Mirit Eyal-Cohen

Justice Roger J. Traynor is best known for his judicial innovations in the fields of conflict of laws, product liability, and civil procedure. However, few would trace Traynor’s roots to the field of tax law. In the late 1930’s Traynor collaborated with Stanley S. Surrey, our nation's foremost authorities on federal tax law, and together they called for a substantial transformation of existing mechanisms for settling tax disputes. At that crucial time in history, high marginal tax rates intensified the friction between taxpayers and the government, boosted litigation and multiplied the number of tax controversies. Traynor and ...


Base Wretches And Black Wenches: A Story Of Sex And Race, Violence And Compassion, During Slavery Times, Jason A. Gillmer Sep 2007

Base Wretches And Black Wenches: A Story Of Sex And Race, Violence And Compassion, During Slavery Times, Jason A. Gillmer

Jason A Gillmer

This Article examines in detail the local and trial records of a nineteenth-century Texas case to tell the story of a white slave master who had a thirty-year relationship with a female slave. This is a story of complexities and contradictions, and it is a story designed to add depth and detail to our current assumptions about the content of sex between the races during slavery times. Indeed, through these local records—a source traditionally underused by legal historians—the Article provides us with a pathway into the consciousness of ordinary people, and suggests a world with much more flexibility ...


The Debate Over An Economic Interpretation Of The Constitution: Where Has Beard Taken Us And Where Are We After Mcguire’S “New” Interpretation?, Joseph Silvia Sep 2007

The Debate Over An Economic Interpretation Of The Constitution: Where Has Beard Taken Us And Where Are We After Mcguire’S “New” Interpretation?, Joseph Silvia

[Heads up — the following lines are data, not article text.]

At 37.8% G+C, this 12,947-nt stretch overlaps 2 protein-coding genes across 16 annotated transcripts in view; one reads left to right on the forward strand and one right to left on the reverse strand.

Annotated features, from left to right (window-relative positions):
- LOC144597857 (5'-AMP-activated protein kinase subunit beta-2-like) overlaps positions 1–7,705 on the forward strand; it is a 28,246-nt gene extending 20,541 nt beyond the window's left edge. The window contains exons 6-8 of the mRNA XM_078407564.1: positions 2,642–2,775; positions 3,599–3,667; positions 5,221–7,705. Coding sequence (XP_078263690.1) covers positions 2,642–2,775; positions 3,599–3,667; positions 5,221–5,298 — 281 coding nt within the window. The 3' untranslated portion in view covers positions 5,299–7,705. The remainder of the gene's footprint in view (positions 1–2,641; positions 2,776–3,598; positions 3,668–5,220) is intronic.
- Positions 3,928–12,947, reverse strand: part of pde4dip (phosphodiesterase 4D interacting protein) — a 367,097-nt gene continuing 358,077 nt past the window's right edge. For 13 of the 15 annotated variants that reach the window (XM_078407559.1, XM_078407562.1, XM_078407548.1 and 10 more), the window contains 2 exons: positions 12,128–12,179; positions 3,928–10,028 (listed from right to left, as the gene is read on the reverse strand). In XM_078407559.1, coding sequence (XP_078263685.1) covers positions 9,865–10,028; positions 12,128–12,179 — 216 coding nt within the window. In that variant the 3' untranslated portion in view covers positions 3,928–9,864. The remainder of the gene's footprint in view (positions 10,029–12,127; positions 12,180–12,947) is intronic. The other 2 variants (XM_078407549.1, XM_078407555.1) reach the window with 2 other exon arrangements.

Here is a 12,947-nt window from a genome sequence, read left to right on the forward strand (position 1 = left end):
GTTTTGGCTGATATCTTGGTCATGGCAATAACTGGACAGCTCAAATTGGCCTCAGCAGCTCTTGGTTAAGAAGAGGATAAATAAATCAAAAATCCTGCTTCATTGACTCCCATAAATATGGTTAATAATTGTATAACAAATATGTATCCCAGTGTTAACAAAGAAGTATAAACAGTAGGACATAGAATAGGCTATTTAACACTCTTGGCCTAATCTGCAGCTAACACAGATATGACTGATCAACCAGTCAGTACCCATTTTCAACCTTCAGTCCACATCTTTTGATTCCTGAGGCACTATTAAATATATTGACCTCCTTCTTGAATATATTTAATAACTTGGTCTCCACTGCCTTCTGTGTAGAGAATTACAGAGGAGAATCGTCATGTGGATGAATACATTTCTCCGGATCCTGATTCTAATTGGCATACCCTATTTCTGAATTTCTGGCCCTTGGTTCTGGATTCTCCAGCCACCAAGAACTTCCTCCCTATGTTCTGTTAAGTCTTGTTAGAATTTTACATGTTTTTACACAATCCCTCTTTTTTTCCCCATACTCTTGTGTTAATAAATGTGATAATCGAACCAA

Joseph Silvia

The Debate over an Economic Interpretation of the Constitution: Where has Beard taken us and where are we after McGuire’s “New” Interpretation? Since 1913, developing a complete analysis on the creation of the American Constitution necessarily requires a thorough consideration of economics. Until Charles A. Beard published his An Economic Interpretation of the Constitution of the United States (1913), the standard account of the Founding Era was that the Framers acted out of idealism – a disinterested, public-regarding impulse to promote democratic ideals for which the Revolution was fought and the American Republic was founded. Beard challenged this idealistic view ...


"A Bulwark Against Anarchy": Affirmative Action, Emory Law School, And Southern Self-Help, William B. Turner Sep 2007

"A Bulwark Against Anarchy": Affirmative Action, Emory Law School, And Southern Self-Help, William B. Turner

William B Turner

This article presents archival evidence about Pre-Start, Emory Law School’s affirmative action program from 1966 to 1972. It places that evidence into the context of current legal and scholarly debates about affirmative action in law school admissions and demonstrates that Pre-Start is an extremely important case study for anyone who wishes to think carefully about this important topic. I perform post-hoc strict scrutiny on Pre-Start, showing that it meets, not only the standard of the majority in Grutter v. Bollinger (539 U.S. 306 (2003)), but even the much more exacting standard of dissenting Justice Clarence Thomas. Because white ...


The Colonel's Finest Campaign: Robert R. Mccormick And Near V. Minnesota, Eric B. Easton Sep 2007

The Colonel's Finest Campaign: Robert R. Mccormick And Near V. Minnesota, Eric B. Easton

Eric B Easton